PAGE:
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PSY 250 Exam 4 Study Guide

by: Kristen Shelton

PSY 250 Exam 4 Study Guide PSY 250

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Kristen Shelton
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Covers Chapters 10, 11, &12 Page numbers included of where each topic is found in the textbook
Abnormal Psychology
Deskovitz, Mark
Study Guide
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This 21 page Study Guide was uploaded by Kristen Shelton on Saturday March 26, 2016. The Study Guide belongs to PSY 250 at Central Michigan University taught by Deskovitz, Mark in Summer 2015. Since its upload, it has received 146 views. For similar materials see Abnormal Psychology in Psychlogy at Central Michigan University.


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Date Created: 03/26/16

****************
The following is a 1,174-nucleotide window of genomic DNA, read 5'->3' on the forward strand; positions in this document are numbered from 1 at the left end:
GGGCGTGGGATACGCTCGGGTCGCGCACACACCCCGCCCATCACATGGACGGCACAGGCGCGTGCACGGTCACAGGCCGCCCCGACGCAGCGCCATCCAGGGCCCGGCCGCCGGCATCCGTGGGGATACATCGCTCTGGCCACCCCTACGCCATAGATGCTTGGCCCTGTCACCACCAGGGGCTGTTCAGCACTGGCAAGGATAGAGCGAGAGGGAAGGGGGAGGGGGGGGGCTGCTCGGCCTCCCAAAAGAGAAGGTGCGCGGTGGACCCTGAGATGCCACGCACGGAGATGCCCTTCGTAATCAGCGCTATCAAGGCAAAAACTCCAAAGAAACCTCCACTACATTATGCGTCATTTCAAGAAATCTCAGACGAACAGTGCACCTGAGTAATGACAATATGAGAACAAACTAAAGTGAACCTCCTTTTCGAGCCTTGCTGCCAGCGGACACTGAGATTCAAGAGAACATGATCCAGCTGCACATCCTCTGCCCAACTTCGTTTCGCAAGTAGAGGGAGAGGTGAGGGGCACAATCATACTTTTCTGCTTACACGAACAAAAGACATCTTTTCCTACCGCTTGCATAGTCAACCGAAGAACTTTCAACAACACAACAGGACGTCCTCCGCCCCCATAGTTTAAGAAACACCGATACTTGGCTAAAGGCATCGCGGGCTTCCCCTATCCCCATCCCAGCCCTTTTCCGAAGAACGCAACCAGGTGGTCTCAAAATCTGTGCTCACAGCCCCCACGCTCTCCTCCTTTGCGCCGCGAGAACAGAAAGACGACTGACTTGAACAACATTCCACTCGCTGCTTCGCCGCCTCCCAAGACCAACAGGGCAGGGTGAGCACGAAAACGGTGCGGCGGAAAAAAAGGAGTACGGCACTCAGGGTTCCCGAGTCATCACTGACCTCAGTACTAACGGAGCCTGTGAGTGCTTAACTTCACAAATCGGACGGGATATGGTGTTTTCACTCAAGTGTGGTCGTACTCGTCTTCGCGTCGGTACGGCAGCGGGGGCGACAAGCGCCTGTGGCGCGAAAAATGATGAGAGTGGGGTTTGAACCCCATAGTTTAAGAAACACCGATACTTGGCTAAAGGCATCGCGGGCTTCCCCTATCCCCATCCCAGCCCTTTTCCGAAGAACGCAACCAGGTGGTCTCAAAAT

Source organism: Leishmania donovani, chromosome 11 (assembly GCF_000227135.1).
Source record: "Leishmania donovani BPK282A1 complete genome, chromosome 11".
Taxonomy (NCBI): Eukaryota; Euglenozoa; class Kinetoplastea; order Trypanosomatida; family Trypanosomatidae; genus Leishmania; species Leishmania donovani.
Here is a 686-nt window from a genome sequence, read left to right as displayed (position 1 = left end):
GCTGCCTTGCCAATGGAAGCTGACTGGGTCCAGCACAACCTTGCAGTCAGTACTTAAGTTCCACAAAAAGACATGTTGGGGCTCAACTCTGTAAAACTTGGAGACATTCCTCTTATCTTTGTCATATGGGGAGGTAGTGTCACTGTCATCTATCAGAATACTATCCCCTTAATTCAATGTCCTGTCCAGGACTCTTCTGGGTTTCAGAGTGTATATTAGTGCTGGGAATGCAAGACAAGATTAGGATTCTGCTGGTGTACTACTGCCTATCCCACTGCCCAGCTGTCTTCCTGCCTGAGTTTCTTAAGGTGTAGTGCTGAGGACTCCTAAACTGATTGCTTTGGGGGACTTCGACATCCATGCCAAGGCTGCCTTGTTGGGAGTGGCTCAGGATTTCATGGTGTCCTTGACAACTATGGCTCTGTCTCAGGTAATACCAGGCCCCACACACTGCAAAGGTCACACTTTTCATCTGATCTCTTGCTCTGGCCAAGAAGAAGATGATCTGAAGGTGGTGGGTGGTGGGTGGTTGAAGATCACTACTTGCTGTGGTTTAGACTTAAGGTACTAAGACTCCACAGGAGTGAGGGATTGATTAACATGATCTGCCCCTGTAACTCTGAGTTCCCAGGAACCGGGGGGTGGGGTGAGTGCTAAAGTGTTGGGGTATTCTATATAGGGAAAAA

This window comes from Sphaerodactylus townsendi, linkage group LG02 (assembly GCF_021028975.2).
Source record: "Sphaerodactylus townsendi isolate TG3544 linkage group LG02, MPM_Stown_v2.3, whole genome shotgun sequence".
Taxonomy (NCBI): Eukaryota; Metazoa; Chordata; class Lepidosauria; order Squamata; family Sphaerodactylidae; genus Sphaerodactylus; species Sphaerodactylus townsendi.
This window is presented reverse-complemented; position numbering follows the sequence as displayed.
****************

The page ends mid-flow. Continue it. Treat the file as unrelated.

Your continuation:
Exam 4 Review  Covering Chapters 10, 11, 12                                                                                                                                                          Chapter 10 – Personality Disorders I. Traits & Causal Factors of the Different Personality Disorders A. Paranoid Personality Disorder (Cluster A) 1. Experiences feelings of: a. mistrust b. doubts of loyalty c. paranoia d. bears grudges e. has suspicions of others f. thinks that people are out to get them g. guardedness h. see themselves as blameless (Abnormal Psychology p. 334) i. quick to act with anger/violent behaviors (Abnormal Psychology p.  334) 2. Usually arises in early adulthood 3. Impacts their personal functioning 4. Limits their interactions with other people 5. Causal Factors: a. genetic through high levels of antagonism (low agreeableness) &  neuroticism (angry­hostility) (Abnormal Psychology p. 335) b. psychosocial factors include parental neglect & abuse and exposure to  violent adults (Abnormal Psychology p. 335) B. Schizoid Personality Disorder (Cluster A) 1. Experiences feelings of: a. detachment from social relationships b. doesn’t enjoy being around people c. doesn’t have sexual desires d. doesn’t participate in activities e. unable to express feelings (Abnormal Psychology p. 335) f. seen as cold and distant (Abnormal Psychology p. 335) g. lack social skills: seen as loners/introverts (Abnormal Psychology p.  335) h. not emotionally reactive (Abnormal Psychology p. 335) 2. Causal Factors a. dysfunctional beliefs ­ view themselves as self­sufficient loners ­ view others as intrusive ­ “I am basically alone” ­ “Relationships are messy and undesirable (Abnormal Psychology p. 336) b. modest heritability (Abnormal Psychology p. 336) C. Schizotypal Personality Disorder (Cluster A) 1. Experiences: a. acute discomfort b. odd beliefs c. delusional thoughts d. imaginable thinking e. illusions f. odd thinking & odd speech g. suspiciousness & paranoia h. lack of close friends i. lack of confidence j. social anxiety k. maintain contact with reality (unlike schizoid) (Abnormal Psychology  p. 336) l. ideas of reference – the belief that conversations or gestures of others  have special meanings or personal significance (Abnormal Psychology p. 336) 2. Many researchers conceptualize schizotypal personality disorder as a form of  schizophrenia (Abnormal Psychology p. 337) 3. Causal Factors a. prevalence is 2­3% in the general population (Abnormal Psychology p. 337) b. moderate heritability (Abnormal Psychology p. 337) c. impairments in cognitive functioning ­ deficits in ability to sustain attention ­ deficits in working memory (Abnormal Psychology p. 337) d. adolescent schizotypal personality disorder is associated with elevated  exposure to stressful life events & low family socioeconomic status  (Abnormal Psychology p. 338) D. Histrionic Personality Disorder (Cluster B) 1. Experiences: a. dramatic & attention seeking behavior b. uncomfortable when not the center of attention c. exaggerates emotions d. causes problems in relationships with others e. sexually provocative and seductive behaviors (Abnormal Psychology  p. 338) f. speech is vague and impressionistic (Abnormal Psychology p. 338) g. considered self­centered, vain, and concerned about being approved by other people (Abnormal Psychology p. 338) h. seen as overly reactive, shallow and insincere (Abnormal Psychology  p. 338) 2. Causal Factors a. prevalence is 2­3% b. occurs more often in women than men ­ more traits such as over dramatization, vanity, seductiveness,  and over concern for physical appearance in women ­ sex bias in the diagnosis of this disorder c. many don’t believe it is a valid diagnosis d. highly comorbid with borderline, antisocial, narcissistic and dependent personality disorders e. some genetic links ­ involves extreme versions of extraversion and neuroticism f. cognitive aspects ­ maladaptive schemas for the need of attention to validate self­ worth ­ “If I can’t entertain people, they will abandon me” (Abnormal Psychology p. 338­339) E. Narcissistic Personality Disorder (Cluster B) 1. Experiences: a. self­centeredness  b. wants admiration c. seen as full of themselves d. grandiose sense of self importance e. believes that they are special f. sense of entitlement g. interpersonally exploited h. arrogant i. hard to deal with j. unable to see things through other people’s eyes (Abnormal  Psychology p. 340)  2. Two subtypes: a. grandiose narcissism  ­ grandiosity ­ aggression ­ dominance ­ overestimate their abilities & underestimate others abilities ­ braggers (Abnormal Psychology p. 339­340) b. vulnerable narcissism ­ fragile & unstable sense of self­esteem ­ arrogance is just a cover up for their intense shame and  hypersensitivity to rejection & criticism ­ avoid relationships for fear of rejection &/or criticism (Abnormal Psychology p. 340) 3. Causal Factors a. frequently observed in men more than women b. rare with only a prevalence of 1%  c. grandiose narcissism ­ parental overvaluation d. vulnerable narcissism ­ emotional/physical/sexual abuse ­ intrusive/controlling/cold parenting styles (Abnormal Psychology p. 340­341) F. Antisocial Personality Disorder and Psychopathy (Cluster B) 1. Experiences: a. impulsive b. aggressive c. no remorse or guilt for their acts d. no morals or conscious developed e. ability to exploit and manipulate others f. little regard for safety (Abnormal Psychology p. 353) g. causes crimes & a lot end up in jail h. can’t keep close friends i. low fear j. deficient behavioral inhibition system (Abnormal Psychology p. 359) k. normal/overactive behavioral activation system (Abnormal  Psychology p. 359) l. dominant response set for reward (Abnormal Psychology p. 359)  m. low on empathy (Abnormal Psychology p. 360) n. o. psychopathy – moral insanity ­ lack of empathy ­ inflated & arrogant self­appraisal ­ glib & superficial charm ­ two dimensions:  interpersonal core of the disorder  reflects traits like lack of remorse/guilt, lack of  empathy, superficial charm, self­worth, pathological lying  verbal intelligence  deficits in fear potentiated startle responding  (Abnormal Psychology p. 359) (first dimension)  reflects behavior  antisocial/impulsive acts  social deviance  need for stimulation  poor behavior controls  irresponsibility  parasitic lifestyle  negatively related to intelligence  alcohol abuse related  elevated rates of suicide attempts & completed  suicides (second dimension) (Abnormal Psychology p. 353­355) 2. Causal Factors a. seen in more men than women b. 70­80% of prison inmates qualify for ASPD diagnosis (Abnormal  Psychology p. 354) c. 25­30% of prison inmates qualify for psychopathy diagnosis  (Abnormal Psychology p.354) d. people with psychopathy are 3x more likely to reoffend & 4x more  likely to reoffend violently after prison e. patterns of behavior must have been occurring since the age of 15  (Abnormal Psychology p. 341) f. before age of 15 the person must have had symptoms of conduct  disorder (Abnormal Psychology p. 341) g. Conduct Disorder – occurs in children & young adolescents who show persistent patterns of aggression toward people/animals, destruction of  property, deceitfulness/theft & serious violation of rules at  home/school (Abnormal Psychology p. 341) h. high rates of alcohol abuse/dependence & other substance  abuse/dependence disorders (Abnormal Psychology p. 355) i. genetic factors ­ moderate heritability for antisocial/criminal behavior & for  ASPD & psychopathy ­ environmental influences interact with genetic predispositions  marital conflict/divorce  legal problems  parental psychopathology  physical maltreatment ­ monoamine oxidase­A gene (MAO­A)  involved in the breakdown of neurotransmitters like norepinephrine, dopamine, & serotonin   all of these are affected by maltreatment stress that  leads to aggressive behavior  ­ conduct disorder & ADHD are common precursors ­ high comorbid level for ASPD and alcoholism genetic  involvement ­ less activity in the amygdala during fear conditioning,  sad/frightened faces  (Abnormal Psychology p. 357­360) j. parental rejection/abuse/neglect & inconsistent discipline (Abnormal  Psychology p. 360) k. developmental factors ­ children with an early history of oppositional defiant disorder  (Abnormal Psychology p. 360) ­ Oppositional Defiant Disorder – a pattern of hostile & defiant  behavior toward authority figures that usually begins by the  age of 6 years & followed by early­onset conduct disorder ~  age 9 (Abnormal Psychology p. 360) ­ ADHD: “fledgling psychopaths” (Abnormal Psychology p.  360) l. parent psychopathology ­ employment ­ education/occupation ­ stress events ­ divorce/transitions ­ neighborhood/school ­ ineffective parenting (discipline & supervision (Abnormal Psychology p. 361) m. children difficulty in learning to regulate their emotions  n. show high levels of emotional reactivity ­ aggressive ­ antisocial behaviors ­ frustration ­ anger (Abnormal Psychology p. 362) o. negative emotions ­ fearlessness ­ low anxiety ­ callous/unemotional traits ­ reduced amygdala activation (Abnormal Psychology p. 362) p. sociocultural factors ­ different frequencies of aggressive/violent behavior ­ individualistic vs. collectivist societies  individualistic societies tend to be more likely to  promote some of the behavioral characteristics that  result in psychopathy when carried to the extreme (Abnormal Psychology p. 362) q. ASPD prevalence in U.S. is 1.5­4% ­ lower in Taiwan: 0.1­0.2% (Abnormal Psychology p. 362) G. Borderline Personality Disorder (Cluster B) 1. Experiences a. trouble with maintaining relationships b. scared of abandonment c. attachment issues d. emotional instability e. feelings of emptiness f. extreme emotions: rapid shifts in mood g. hard to date someone with BPD h. highly unstable self­image (Abnormal Psychology p. 342) i. impulsivity – rapid responding to environmental triggers w/o thinking  about long­term consequences (Abnormal Psychology p. 342) j. suicide attempts ­ can be manipulative ­ 8­10% completed suicides k. reckless driving l. gambling sprees m. self­mutilation (cutting) (Abnormal Psychology p. 342) 2. Causal Factors a. 75% of those with BPD have cognitive symptoms ­ short/transient episodes ­ out of contact w/ reality ­ experience delusions ­ hallucinations ­ paranoid ideas ­ severe dissociative symptoms (Abnormal Psychology p. 344) b. 1­2% may qualify for diagnosis (Abnormal Psychology p. 344) c. more women than men (Abnormal Psychology p. 344) d. comorbid rate with ­ unipolar mood ­ bipolar mood ­ anxiety disorders  panic  PTSD ­ substance use ­ eating disorders ­ histrionic PD ­ dependent PD ­ antisocial PD ­ schizotypal PD (Abnormal Psychology p. 344)    e. genetic factors ­ lower functioning of serotonin neurotransmitter ­ disturbances in regulation of noradrenergic neurotransmitters  used in chronic stress conditions ­ decrease activation of parts of brain that inhibit aggressive  behaviors ­ abnormalities in hippocampus and amygdala (Abnormal Psychology p. 344) f. psychosocial factors ­ childhood adversity ­ maltreatment ­ separation ­ loss (Abnormal Psychology p. 344) H. Avoidant Personality Disorder (Cluster C) 1. Experiences a. hypersensitivity b. scared to be criticized c. intense social anxiety d. avoids relationships e. introversion f. desire affection g. often lonely/bored h. do not enjoy loneliness i. feel inept/inadequate j. deficits in ability to experience pleasure k. severe manifestation of social phobia (Abnormal Psychology p. 345­347) 2. Causal Factors a. innate temperament ­ along with emotional abuse, rejection or humiliation from  parents b. social phobia c. heritable (Abnormal Psychology p. 347) I. Dependent Personality Disorder (Cluster C) 1. Experiences a. depends on others b. doesn’t want to be left alone c. needs others to make decisions for them d. submissive e. lack self­confidence f. feel helpless (Abnormal Psychology p. 347) 2. Causal Factors a. 1­2% occurrences in population b. more common in women c. comorbid w/ mood & anxiety disorders d. overlap w/ borderline, histrionic, avoidant PD’s  e. modest genetic influence f. neuroticism g. agreeableness h. authoritarian/overprotective parents i. maladaptive thoughts on needing others to survive (Abnormal Psychology p. 347­348) J. Obsessive­Compulsive Personality Disorder (Cluster C) 1. Experiences a. perfectionism b. inflexible on their morals/ethics c. stubborn d. stingy e. have a strict pattern f. pays careful attention to rules, order & schedules g. careful to not make mistakes h. use time poorly i. difficult time seeing the larger picture j. difficulty relaxing/doing anything fun k. difficulty in interpersonal relationships b/c of devotion to work l. difficulty expressing emotions (Abnormal Psychology p. 348­350) 2. Differences Between OCPD & OCD a. OCPD ­ no obsessions ­ no compulsive rituals ­ have lifestyles characterized by:  over­conscientiousness  high neuroticism  inflexibility  perfectionism b. comorbid with OCD ­ 20%  (Abnormal Psychology p. 349) 3. Causal Factors a. high levels of conscientiousness b. high assertiveness c. low on compliance d. low levels of novelty seeking (avoid change) e. low levels of reward dependence (work excessively at the expense of  pleasurable pursuits) f. high levels of harm avoidance (respond strongly to aversive stimuli &  try to avoid them) g. modest genetic influence (Abnormal Psychology p. 350) II. Different Clusters A. Cluster A 1. Includes: a. paranoid b. schizoid c. schizotypal 2. odd/eccentric people 3. unusual behavior 4. distrust – suspiciousness – social detachment B. Cluster B 1. Includes: a. histrionic b. narcissistic c. antisocial d. borderline 2. dramatic, emotional, erratic behaviors C. Cluster C 1. Includes: a. avoidant b. dependent c. obsessive­compulsive 2. anxiety & fearfulness behaviors (Abnormal Psychology p. 328­329) III. Treatment for Borderline Personality Disorder A. Biological Treatment 1. Antidepressants a. most safe b. useful for treating rapid mood shifts, anger, anxiety c. impulsivity symptoms – self mutilation 2. Antipsychotic Medication a. low doses b. improvements in:  depression  anxiety  suicidality   impulsive aggression   rejection sensitivity   transient psychotic symptoms   cognitive/perceptual distortions 3. Mood Stabilizing Medications a. carbazemine b. reduces:  irritability  suicidality  affective instability  impulsive aggressive behavior 4. Drugs are only mildly beneficial B. Psychosocial Treatment 1. Weaknesses are: a. long duration b. relative complexity 2. Dialectical Behavior Therapy – Marsha Linehan – teaching patients to accept  negative affects without engaging in self­destructive/maladaptive behaviors a. individual/group components b. phone coaching c. efficacious treatment d. complex e. lasts several years 3. Psychodynamic Psychotherapy a. Kernberg & colleagues b. strengthening the weakened egos c. integrate positive & negative views of themselves & others into more  nuanced views d. expensive e. time­consuming 4. Mentalization a. Bateman & Fonagy  b. help patients develop skills to accurately understand their own feelings & emotions as well as others c. efficacious treatment (Abnormal Psychology p. 351­352)                                                                                                                                                          Chapter 11 – Substance­Related Disorders I. Alcohol Abuse/Dependence A. Abuse – excessive use of a substance resulting in hazardous behavior or continued  use despite persistent social, psychological, occupational or health problem  (Abnormal Psychology p. 369)  B. Dependence – a marked physiological need for increasing amounts of a substance to  achieve a desired effect. Will experience tolerance towards the substance and severe  withdrawal symptoms when the drug is unavailable. (Abnormal Psychology p. 369) C. Prevalence 1. Major problem in the U.S. 2. Most destructive of the psychiatric disorders a. b/c impact on personal lives & lives of other people 3. ~50% of 18+ are current regular drinkers 4. Native Americans have higher rates of alcohol abuse 5. Asian Americans have lower usage of alcohol 6. ~10% of men 65 years + are heavy drinkers 7. High comorbidity of substance abuse disorders with eating disorders 8. Co­occurs with w/ personality disorders 9. 28.6% of those w/ an alcohol­use disorder have at least one personality  disorder (Abnormal Psychology p. 369­371) 10. Causal Factors a. Biological ­ addictive substances activate areas of the brain that produce  intrinsic pleasure & immediate, powerful reward ­ a person’s biological makeup ­ Mesocorticolimbic Dopamine Pathway (MCLP) – the center of the psychoactive drug activation in the brain  controls emotions, memory & gratification  alcohol stimulates this area of the brain and creates  pleasurable feelings  continued use of psychoactive drugs results in  tolerance & dependence on the substance develop ­ heredity plays a role in developing sensitivity to the addictive  power of drugs  higher in men than women  runs in families  children who are born from alcoholic parents rather  than raised by alcoholic parents are at higher risk ­ heritability of personality characteristics  predisposition to alcohol abuse  impulsive  prefers taking high risks  emotionally unstable ­ certain ethnic groups have higher risks than others  Asians have lower risk due to “alcohol flush  reaction”  Native Americans ­ learning factors/influences  exposure to the drug  environment that promotes initial/continuous use (Abnormal Psychology p. 375­377) b. Psychosocial Factors ­ become socially dependent on drug to help them enjoy social  situations ­ failures in parental guidance ­ stressful childhood experiences  physical abuse  sexual abuse ­ personality traits of potential alcohol abusers  emotionally immature  expects a lot from the world  require a lot of praise/appreciation  reacts to failure w/ feelings of hurt/inferiority  low frustration tolerance  feel inadequate/unsure of abilities to fulfill gender  role of male or female  impulsive  aggressive ­ association b/t depression & alcohol­abuse  stronger problems among women ­ trauma  inability to tolerate tension & stress  drinking to relax ­ social successes  increase sexual desire/pleasure  increase popularity & acceptance by peers  seen in young adolescents more ­ trouble with marital/intimate relationships  drinking follows sadness & hostility  begins during crisis periods  one of the most frequent causes of divorce in the  U.S.   two common causes: financial & sexual problems  family relationship problems (Abnormal Psychology p. 377­381) c. Sociocultural Factors ­ “social lubricant”: tension reducer ­ cultural attitudes towards drinking  high in Europeans  French have highest rates of alcoholism in the  world (Abnormal Psychology p. 381) II. Treatments for Alcoholism A. Biological Treatments 1. Medications a. blocking the desires to drink ­ drugs that cause vomiting when ingestion of alcohol occurs  (Antabuse) ­ could be problematic b/c alcohol­based substances (like  lotions) can result in vomiting ­ expensive b. blocking the pleasure­producing effects of alcohol ­ naltrexone ­ reduces cravings for alcohol c. reduce side effects of withdrawal ­ reduces:  insomnia  headache  gastrointestinal distress  tremulousness ­ usually handled in a hospital or clinic setting ­ alleviate tension & anxiety that comes with withdrawal ­ Diazepam & Valium (Abnormal Psychology p. 382) B. Psychological Treatments 1. Therapy a. group therapy b. environmental intervention c. behavioral & cognitive­behavioral therapy ­ aversive conditional therapy – involves the presentation of a  wide range of noxious stimuli w/ alcohol consumption in order  to suppress drinking behavior  pairing the ingestion of alcohol w/ electric shock or  drug that produces nausea ­ “skills training procedure” – imparting specific knowledge  about alcohol, developing coping skills, modifying cognitions  & expectancies, acquiring stress­management skills &  providing training in life skills ­ brief motivational intervention – goal of therapy is to get  alcoholics to reduce alcohol intake without abstaining  altogether  promotes self­control (Abnormal Psychology p. 382­383) C. Controlled Drinking 1. Learn to drink moderately a. more likely to be successful in persons with less severe alcohol  problems (Abnormal Psychology p. 383) b. hard for people that have abused alcohol 2. Alcoholics Anonymous a. free b. sponsor that is always available to contact III. Legal Limit in State A. Blood Alcohol Content (BAC) 1. Considered intoxicated at 0.08%  2. At 0.5% the neural balance is upset & individual can pass out 3. Concentrations about 0.55% are usually lethal (Abnormal Psychology p. 372) IV. Drug Abuse/Dependence A. Prevalence 1. 37% for seniors in high school 2. 35% for college students 3. 34% for 19­28 year olds 4. 27% for 10  graders 5. 14% for 8  graders 6. Most common during adolescents 7. ~10% of the population abused drugs (Abnormal Psychology p. 386­387) B. Opium & Its Derivatives 1. Relieves pain a. morphine b. heroin ­ preferred abused drug ­ injected into the bloodstream ­ very water soluble ­ most euphoric effects 2. Derivatives a. codeine ­ used in cough syrups ­ addictive 3. Effects a. poor nutrition b. not sleeping well c. fluctuating withdrawal symptoms ­ impacts immune system 4. Treatments a. drugs that prevent withdrawal symptoms b. quitting cold turkey  ­ not as effective c. drugs that block the pleasurable feelings of opiates C. Cocaine and Amphetamines 1. Cocaine a. stimulant b. can snort or smoke it c. impacts dopamine ­ floods brain with dopamine ­ pleasurable/enjoyable feelings 2. Amphetamines a. “wonder pills” ­ help people stay awake & alert ­ function at a level beyond normal temporarily ­ WWII soldiers used to ward off fatigue ­ used by night workers, truck drivers, students cramming for  tests, athletes ­ suppress appetite ­ widely prescribed by doctors ­ calming rather than stimulating effect b. effects ­ heighten blood pressure ­ enlarge pupils ­ unclear/rapid speech ­ profuse sweating ­ tremors ­ excitability ­ loss of appetite ­ confusion ­ sleeplessness ­ high levels of abuse  suicide  homicide  assault  other acts of violence c. methamphetamine ­ high power stimulant ­ highly addictive ­ quick & long lasting “high” ­ supplies to make methamphetamine are easily accessible ­ most harmful for your body ­ kills body tissue ­ comprises values ­ brain impairment ­ can be snorted, smoked, swallowed, or injected ­ increases level of dopamine in the brain (Abnormal Psychology p. 390­393) D. Sedatives 1. Barbiturates a. not around anymore b. very small lethal dose ­ rarely prescribed c. powerful sedatives d. used to calm patients and induce sleep e. depressant f. common effects: ­ impaired decision making/problem solving ­ sluggishness ­ slow speech ­ sudden mood shifts g. excessive use increases tolerance h. leads to brain damage & personality deterioration 2. Xanax a. dependent b. builds up tolerance (Abnormal Psychology p. 393­394) E. LSD & Related Drugs 1. LSD a. powerful drug b. ~10,000 in just one gram c. hallucinating impact d. volatile emotions e. low lethal dose rate f. shrooms g. referred to as psychedelics h. also known as “acid”, mescaline, psilocybin i. odorless, colorless, tasteless j. feelings of depersonalization & detachment k. can be extremely traumatic ­ distorted objects/sounds, illusory colors & thoughts can be  terrifying l. flashbacks can occur (Abnormal Psychology p. 394) F. Ecstasy 1. Hallucinogen & Stimulant a. popular party drug among adults b. used for medical treatment for conditions such as: ­ PTSD ­ phobias ­ psychosomatic disorders ­ depression ­ suicidality ­ drug addiction ­ relationship difficulties c. chemically similar to methamphetamine d. experiences “rush” sensation ­ feelings of calmness, energy & well­being follow e. effects can last several hours f. also known as MDMA g. accompanied by: ­ nausea ­ sweating ­ clenching of teeth ­ muscle cramps ­ blurred vision ­ hallucinations h. increasing among college students i. more personality characteristics result as effects ­ more likely to use marijuana ­ engage in binge drinking ­ smoke cigarettes ­ have many sexual partners (Abnormal Psychology p. 395) G. Marijuana 1. Uses a. used to help ease suffering b. increase blood flow c. most frequently used illicit drug 2. Effects a. mild euphoria b. increased feelings of well­being c. heightened perceptual acuity d. pleasant relaxation e. sensations such as drift/floating away f. pleasurable experiences ­ sexual intercourse g. relieve pain/nausea 3. Seen as the safer drug 4. Low lethal dose rate 5. Contains THC (always varies) (Abnormal Psychology p. 396)                                                                                                                                                          Chapter 12 – Sexual Variants, Abuse, and Dysfunctions I. Sexual Variants A. Fetishism 1.  Fetishism – the individual has recurrent, intense sexually arousing  fantasies, urges & behaviors involving the use of some inanimate object or a part of the body not typically found erotic a. feet B.  Transvestic Fetishism 1. Transvestic Disorder – if they experience significant distress or  impairment due to the condition of heterosexual men who experience  recurrent, intense sexually arousing fantasies, urges, or behaviors that  involve cross­dressing as a female a. during adolescence b. involves masturbation while wearing female  clothing/undergarments C. Voyeurism 1. Voyeurism – has recurrent, intense sexually arousing fantasies, urges, or behaviors involving the observation of unsuspecting females who are  undressing or of couples engaging in sexual activity a. “peeping toms” b. masturbates while peeping c. most common illegal sexual activity D. Exhibitionism 1. Exhibitionistic Disorder – a person with recurrent, intense urges,  fantasies, or behaviors that involve exposing his genitals to others (usually strangers) in inappropriate circumstances & w/o their consent a. usually begins in adolescence b. most common sexual offense reported c. associated with greater psychological problems: ­ lower life satisfaction ­ greater use of pornography ­ more frequent masturbation E. Sadism 1. Sadism – person has recurrent, intense sexually arousing fantasies,  urges, or behaviors that involve inflicting psychological or physical pain  on another individual a. fantasies include themes of dominance, control & humiliation b. bondage and discipline c. 50 Shades of Grey – Christian Grey F. Masochism 1. Masochism – a person experiences sexual stimulation and gratification  from the experience of pain & degradation in relating to a lover;  experiences recurrent, intense sexually arousing fantasies, urges, or  behaviors involving the act of being humiliated, beaten, bound or  otherwise made to suffer. a. usually goes hand­in­hand with sadism (S&M) b. 50 Shades of Grey – Anastasia Steele G. Pedophilia 1. Pedophilic Disorder – an adult has recurrent, intense sexual urges or  fantasies about sexual activity w/ a prepubertal child a. generally, 13 years or younger b. nearly all pedophiles are male & victims are 2/3 are female (Abnormal Psychology p. 409­423) II. Sexual Dysfunctions A. Male Dysfunctions 1. Erectile Disorder – inability to achieve/maintain an erection sufficient for  successful sexual intercourse 2. Delayed Ejaculation – persistent inability to ejaculate during intercourse a. occurs in only ~ 3­10% of men 3. Early Ejaculation – “premature ejaculation”; the persistent & recurrent onset of  orgasm & ejaculation w/ minimal sexual stimulation 4. Hypoactive Sexual Desire Disorder – men who have been distressed/impaired due to low levels of sexual thoughts, desires, or fantasies for at least 6 months B. Women Dysfunctions 1. Female Sexual Interest/Arousal Disorder – dysfunctional low desire &  dysfunctional low sexual arousal a. absent/reduced interest in sexual activity b. absent/reduced sexual/erotic thoughts/fantasies c. no/reduced initiation of sexual activity & typically unreceptive to a  partner’s attempts to initiate 2. Orgasmic Disorder – women who are readily sexually excitable & who otherwise  enjoy sexual activity but who show persistent/recurrent delay in/absence of  orgasm following a normal sexual excitement phase & who are distressed by this 3. Genito­Pelvic Pain/Penetration Disorder – genital pain and muscle tension &  fear/anxiety related to genital pain/penetrative sexual activity (Abnormal Psychology p. 432­439) III. Treatments A. Male Dysfunctions 1. Testosterone injections (Male Hypoactive Sexual Desire Disorder) 2. Medications that promote erections (Erectile Dysfunction) 3. Penile implants (Erectile Dysfunction) 4. Behavioral Therapy (Early Ejaculation) 5. Antidepressants (Early Ejaculation) 6. Psychological Treatments such as couples’ therapy (Delayed Ejaculation) B. Women Dysfunctions 1. Raising estrogen levels (Sexual Interest/Arousal Disorder) 2. Antidepressant (Sexual Interest/Arousal Disorder) 3. Cognitive­Behavioral Interventions (Genito­Pelvic Pain/Penetration Disorder &  Orgasmic Disorder) 4. Medical Treatments (Genito­Pelvic Pain/Penetration Disorder (Abnormal Psychology p. 434­439)